In fact, Inuvik has only one main street —the Mackenzie Road, which connects the town to the Dempester Highway in the south. Almost all main buildings of the town are located on this street. Just across the street, about a kilometer away, is the Eastern channel of the mighty Mackenzie river and the Town Dock on its banks. The Arctic Ocean is 97 km north. The Western Arctic Regional Visitor Centre — which opens from June to September — gives a panoramic view of the region’s culture, art and history. Just remember that you are almost on top of the world, which is home to a unique ecosystem.

The region sits on top of frozen earth — it is a mix of soil and ice called permafrost. The Centre’s staff can help you plan a suitable itinerary depending on your interests. If you are a wildlife enthusiast and an adventure type, you can travel by boat, hire a snowmobile, a caravan, drive on the rugged Dempster or just charter a Twin Otter to explore the Arctic. You can watch natural delights such as a Pingo – conical hills dotting Western Arctic. Tailor-made tundra and Arctic trails can be arranged as well. If you want low-cost options, go in for walking trails, fishing or birding, or visit communities and see unique flowers and wildlife around Inuvik.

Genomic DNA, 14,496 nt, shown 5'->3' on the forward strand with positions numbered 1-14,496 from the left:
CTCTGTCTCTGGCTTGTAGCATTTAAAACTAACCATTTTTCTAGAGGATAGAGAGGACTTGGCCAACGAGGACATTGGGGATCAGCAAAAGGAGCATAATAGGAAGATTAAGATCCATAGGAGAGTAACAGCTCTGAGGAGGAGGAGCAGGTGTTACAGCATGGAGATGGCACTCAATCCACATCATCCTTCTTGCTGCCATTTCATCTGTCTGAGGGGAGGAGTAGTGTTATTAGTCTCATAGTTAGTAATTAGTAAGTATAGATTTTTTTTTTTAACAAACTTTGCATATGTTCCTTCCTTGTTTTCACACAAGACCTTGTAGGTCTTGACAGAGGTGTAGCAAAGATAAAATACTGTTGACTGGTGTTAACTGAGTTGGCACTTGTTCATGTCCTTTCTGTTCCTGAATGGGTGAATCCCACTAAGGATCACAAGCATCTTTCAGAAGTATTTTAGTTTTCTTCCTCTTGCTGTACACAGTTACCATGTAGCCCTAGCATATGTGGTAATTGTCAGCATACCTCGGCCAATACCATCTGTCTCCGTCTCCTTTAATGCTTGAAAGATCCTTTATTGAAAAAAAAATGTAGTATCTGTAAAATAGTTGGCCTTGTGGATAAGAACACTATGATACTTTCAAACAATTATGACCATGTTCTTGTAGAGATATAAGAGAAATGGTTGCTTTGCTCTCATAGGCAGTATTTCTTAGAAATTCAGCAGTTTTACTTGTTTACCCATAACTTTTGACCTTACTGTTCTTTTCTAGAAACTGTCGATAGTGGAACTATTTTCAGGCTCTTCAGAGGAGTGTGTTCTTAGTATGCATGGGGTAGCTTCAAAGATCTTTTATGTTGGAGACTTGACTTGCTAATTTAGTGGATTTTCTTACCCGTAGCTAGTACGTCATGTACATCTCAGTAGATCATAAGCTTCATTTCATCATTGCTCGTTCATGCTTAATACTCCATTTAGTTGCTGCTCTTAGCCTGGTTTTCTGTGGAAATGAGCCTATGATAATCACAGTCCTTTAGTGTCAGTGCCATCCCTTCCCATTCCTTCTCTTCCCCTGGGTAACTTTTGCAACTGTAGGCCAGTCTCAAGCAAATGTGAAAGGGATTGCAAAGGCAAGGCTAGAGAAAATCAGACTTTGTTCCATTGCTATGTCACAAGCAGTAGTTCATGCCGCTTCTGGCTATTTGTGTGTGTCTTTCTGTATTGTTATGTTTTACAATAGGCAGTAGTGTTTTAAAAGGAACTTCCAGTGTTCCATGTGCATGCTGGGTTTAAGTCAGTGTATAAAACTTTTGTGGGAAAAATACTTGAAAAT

If you are lucky, you can spot a polar bear just a few kilometers from Inuvik. The town is best explored on foot. As soon as you enter the town, you would come across the Igloo Church – a dome-shaped architectural marvel designed to withstand the harsh weather. A few paces away is the Inuvik Family Centre, which has a waterslide, swimming pool and gym. Across the road is the North Mart — a place to buy everything, from a phone card to winter gear, and to grab some fast food.

Further down is another landmark of the town – the Log House, or the Ingamo Hall, built from about 1,000 logs (each 35 to 45 feet long) rafted 1,300km down the Mackenzie river. Just a word of caution. Remember that you are not just in the northernmost town of Canada, but in the extreme north of the planet itself. So the price tags reflect the fact that goods have been transported from several thousand kilometers away. A meal of a large-sized burger, French fries and can of beer may cost about 15 Canadian dollars, snowmobile rentals start at 99 dollars, a 10-km taxi ride from the airport to the town costs 30 dollars, and a decent room starts at 100 dollars a night.